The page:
Also called wild carrot, bird’s nest, and bishop’s lace, this herbaceous biennial is a member of the parsley family, Apiaceae, that also includes celery, dill, and poison hemlock. It is also the plant from which all cultivated carrots were cultivated. A native of Europe, southwest Asia, and North Africa it naturalized in North America where it became invasive and now can be found in open grasslands, meadows, roadsides, abandon fields, waste areas, and degraded prairies. Plants grow 24-48″ tall and have leaves that are roughly triangular in shape, tripinnate, and finely divided. The small cream-colored flowers are carried in dense flat terminal umbels 3-4″ across from May to October. Some flowerheads have a single red to purple flower in the center which is believed to attract insects. As the flower heads mature they curl up to form a bird’s nest like structure. Care should be taken when handling the plant because the leaves can cause skin irritation in susceptible individuals. The genus name, Daucus, is the ancient Latin word for carrot. The specific epithet, carota, comes from the Greek word karoton meaning carrot.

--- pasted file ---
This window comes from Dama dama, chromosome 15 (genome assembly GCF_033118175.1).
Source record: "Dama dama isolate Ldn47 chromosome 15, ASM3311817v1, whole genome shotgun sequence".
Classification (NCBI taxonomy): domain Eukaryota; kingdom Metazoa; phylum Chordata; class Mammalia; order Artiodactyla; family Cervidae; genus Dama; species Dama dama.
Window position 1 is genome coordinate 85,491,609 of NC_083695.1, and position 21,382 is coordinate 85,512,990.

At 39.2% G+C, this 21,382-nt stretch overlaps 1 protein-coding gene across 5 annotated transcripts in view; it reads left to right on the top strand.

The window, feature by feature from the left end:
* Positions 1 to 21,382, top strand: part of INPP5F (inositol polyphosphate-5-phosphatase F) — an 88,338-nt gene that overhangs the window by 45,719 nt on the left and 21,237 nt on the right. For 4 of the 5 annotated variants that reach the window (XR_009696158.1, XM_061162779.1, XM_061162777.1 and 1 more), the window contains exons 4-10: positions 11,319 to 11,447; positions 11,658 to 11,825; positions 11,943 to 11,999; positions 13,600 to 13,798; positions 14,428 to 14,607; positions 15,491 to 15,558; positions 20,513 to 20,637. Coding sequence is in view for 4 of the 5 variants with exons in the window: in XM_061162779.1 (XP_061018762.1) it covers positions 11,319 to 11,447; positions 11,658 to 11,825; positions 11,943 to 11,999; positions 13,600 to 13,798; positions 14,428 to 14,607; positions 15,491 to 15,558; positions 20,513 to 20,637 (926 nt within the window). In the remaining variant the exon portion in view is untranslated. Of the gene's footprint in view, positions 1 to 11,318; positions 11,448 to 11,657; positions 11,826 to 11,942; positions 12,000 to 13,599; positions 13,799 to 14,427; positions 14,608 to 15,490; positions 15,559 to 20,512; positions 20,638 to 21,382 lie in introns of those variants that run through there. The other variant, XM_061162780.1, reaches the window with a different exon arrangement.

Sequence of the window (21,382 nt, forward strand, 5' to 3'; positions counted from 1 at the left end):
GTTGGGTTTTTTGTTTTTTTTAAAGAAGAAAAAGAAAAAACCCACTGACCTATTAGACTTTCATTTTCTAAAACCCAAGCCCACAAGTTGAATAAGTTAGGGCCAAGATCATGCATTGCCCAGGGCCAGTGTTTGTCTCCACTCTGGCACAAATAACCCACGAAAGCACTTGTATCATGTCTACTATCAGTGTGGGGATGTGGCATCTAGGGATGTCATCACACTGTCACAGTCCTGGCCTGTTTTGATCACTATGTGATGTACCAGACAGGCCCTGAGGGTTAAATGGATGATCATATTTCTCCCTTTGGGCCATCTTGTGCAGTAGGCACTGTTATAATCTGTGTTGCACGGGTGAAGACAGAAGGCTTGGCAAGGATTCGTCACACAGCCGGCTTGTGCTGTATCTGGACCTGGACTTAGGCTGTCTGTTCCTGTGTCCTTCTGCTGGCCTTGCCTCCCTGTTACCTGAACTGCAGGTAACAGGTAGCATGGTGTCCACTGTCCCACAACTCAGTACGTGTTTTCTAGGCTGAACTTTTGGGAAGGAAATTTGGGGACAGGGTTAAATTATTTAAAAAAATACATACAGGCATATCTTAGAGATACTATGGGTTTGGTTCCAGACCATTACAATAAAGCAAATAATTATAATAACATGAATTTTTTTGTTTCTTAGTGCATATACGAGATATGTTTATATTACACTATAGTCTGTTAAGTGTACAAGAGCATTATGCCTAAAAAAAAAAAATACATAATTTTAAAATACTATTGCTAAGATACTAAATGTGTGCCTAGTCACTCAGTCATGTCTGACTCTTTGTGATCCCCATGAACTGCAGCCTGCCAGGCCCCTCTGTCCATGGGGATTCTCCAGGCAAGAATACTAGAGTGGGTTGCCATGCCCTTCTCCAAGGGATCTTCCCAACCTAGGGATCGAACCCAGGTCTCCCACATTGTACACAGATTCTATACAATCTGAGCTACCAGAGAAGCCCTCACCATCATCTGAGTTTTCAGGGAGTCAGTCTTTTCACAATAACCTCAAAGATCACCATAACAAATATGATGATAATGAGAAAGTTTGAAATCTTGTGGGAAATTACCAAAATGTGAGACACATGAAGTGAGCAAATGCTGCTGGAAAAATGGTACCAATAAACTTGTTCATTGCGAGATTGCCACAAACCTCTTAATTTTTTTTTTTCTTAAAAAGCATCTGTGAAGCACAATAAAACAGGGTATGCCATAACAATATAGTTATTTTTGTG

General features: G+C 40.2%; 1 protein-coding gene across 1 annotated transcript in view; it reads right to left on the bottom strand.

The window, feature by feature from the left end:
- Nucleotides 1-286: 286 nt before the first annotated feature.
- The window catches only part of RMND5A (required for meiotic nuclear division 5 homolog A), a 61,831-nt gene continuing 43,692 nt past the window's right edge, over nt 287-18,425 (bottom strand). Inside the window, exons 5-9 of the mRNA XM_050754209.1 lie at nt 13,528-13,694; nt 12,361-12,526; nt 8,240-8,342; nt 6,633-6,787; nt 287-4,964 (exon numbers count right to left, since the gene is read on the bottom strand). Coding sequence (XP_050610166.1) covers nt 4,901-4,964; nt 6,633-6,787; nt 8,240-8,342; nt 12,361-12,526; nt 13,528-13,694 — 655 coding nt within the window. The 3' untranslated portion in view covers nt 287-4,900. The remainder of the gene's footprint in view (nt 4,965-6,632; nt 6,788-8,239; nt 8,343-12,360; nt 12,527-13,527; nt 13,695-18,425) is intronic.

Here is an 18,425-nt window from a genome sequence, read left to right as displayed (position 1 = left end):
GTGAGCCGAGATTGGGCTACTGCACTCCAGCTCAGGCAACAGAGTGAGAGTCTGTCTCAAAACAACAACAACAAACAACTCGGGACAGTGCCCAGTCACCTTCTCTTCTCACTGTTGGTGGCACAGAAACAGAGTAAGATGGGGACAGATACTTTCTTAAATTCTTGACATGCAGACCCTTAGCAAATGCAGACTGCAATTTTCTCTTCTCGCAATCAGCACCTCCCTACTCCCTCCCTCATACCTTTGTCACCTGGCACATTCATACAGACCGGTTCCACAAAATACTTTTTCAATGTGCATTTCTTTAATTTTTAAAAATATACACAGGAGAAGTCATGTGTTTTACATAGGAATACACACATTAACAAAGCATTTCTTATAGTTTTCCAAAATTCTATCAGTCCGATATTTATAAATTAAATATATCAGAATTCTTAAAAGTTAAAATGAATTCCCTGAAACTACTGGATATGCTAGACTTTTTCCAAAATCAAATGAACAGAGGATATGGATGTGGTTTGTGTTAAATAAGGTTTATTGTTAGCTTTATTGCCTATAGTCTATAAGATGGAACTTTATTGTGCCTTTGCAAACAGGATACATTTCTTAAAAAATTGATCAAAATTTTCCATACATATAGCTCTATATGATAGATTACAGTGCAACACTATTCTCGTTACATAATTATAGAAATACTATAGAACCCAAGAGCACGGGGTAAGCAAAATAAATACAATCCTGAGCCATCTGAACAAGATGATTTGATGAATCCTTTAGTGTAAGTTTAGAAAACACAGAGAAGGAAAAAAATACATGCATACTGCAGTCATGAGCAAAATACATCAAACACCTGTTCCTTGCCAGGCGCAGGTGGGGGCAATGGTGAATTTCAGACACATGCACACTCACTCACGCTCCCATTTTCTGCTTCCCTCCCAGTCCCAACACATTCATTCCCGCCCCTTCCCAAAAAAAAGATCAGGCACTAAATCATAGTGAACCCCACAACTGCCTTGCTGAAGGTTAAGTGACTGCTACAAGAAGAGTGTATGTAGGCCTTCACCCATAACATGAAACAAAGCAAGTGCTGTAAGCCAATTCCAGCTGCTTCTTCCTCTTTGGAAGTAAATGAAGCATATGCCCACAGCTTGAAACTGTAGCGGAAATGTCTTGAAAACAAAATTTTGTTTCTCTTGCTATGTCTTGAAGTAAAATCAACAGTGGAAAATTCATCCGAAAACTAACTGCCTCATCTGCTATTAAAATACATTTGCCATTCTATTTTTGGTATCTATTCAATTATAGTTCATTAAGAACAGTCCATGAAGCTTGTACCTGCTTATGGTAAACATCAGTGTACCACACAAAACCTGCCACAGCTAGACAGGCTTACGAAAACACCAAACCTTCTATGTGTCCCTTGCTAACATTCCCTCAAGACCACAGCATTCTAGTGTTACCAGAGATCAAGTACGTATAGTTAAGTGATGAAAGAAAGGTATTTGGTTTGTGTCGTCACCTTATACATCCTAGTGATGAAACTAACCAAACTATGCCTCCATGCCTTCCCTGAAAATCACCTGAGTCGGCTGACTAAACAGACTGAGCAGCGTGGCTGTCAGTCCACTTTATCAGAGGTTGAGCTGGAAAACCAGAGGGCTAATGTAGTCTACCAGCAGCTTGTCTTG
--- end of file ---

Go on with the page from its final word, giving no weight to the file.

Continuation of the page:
Bloom: Tiny white flowers are borne in umbels up to 3” across May to October. Some flower heads have a single purple flower in the center.
Size: 24-48” H x 12” W.
Light: Full sun to partial shade.
Soil: Tolerant of many soil types and is common in roadsides and fields in many parts of the country.
Fertilizer: An organic mulch will provide all that is needed.
Hardiness: Zones 3-9.
Care: In some areas it may become invasive and must be removed by digging out the tap root and collecting seed heads before they ripen.
Pests and Diseases: None of importance.
Propagation: Collect seed when seed heads (called bird’s nests) turn brown.
Companion plants: Queen Anne’s Lace is a wild flower and so can be nicely combined with other such plants like grasses, black eyed Susan, butterfly weed, golden rod, coneflower, thistle, and common mullein.
Comments: Caterpillars of the Eastern Black Swallowtail butterfly eat its leaves and bees and other insects use its nectar.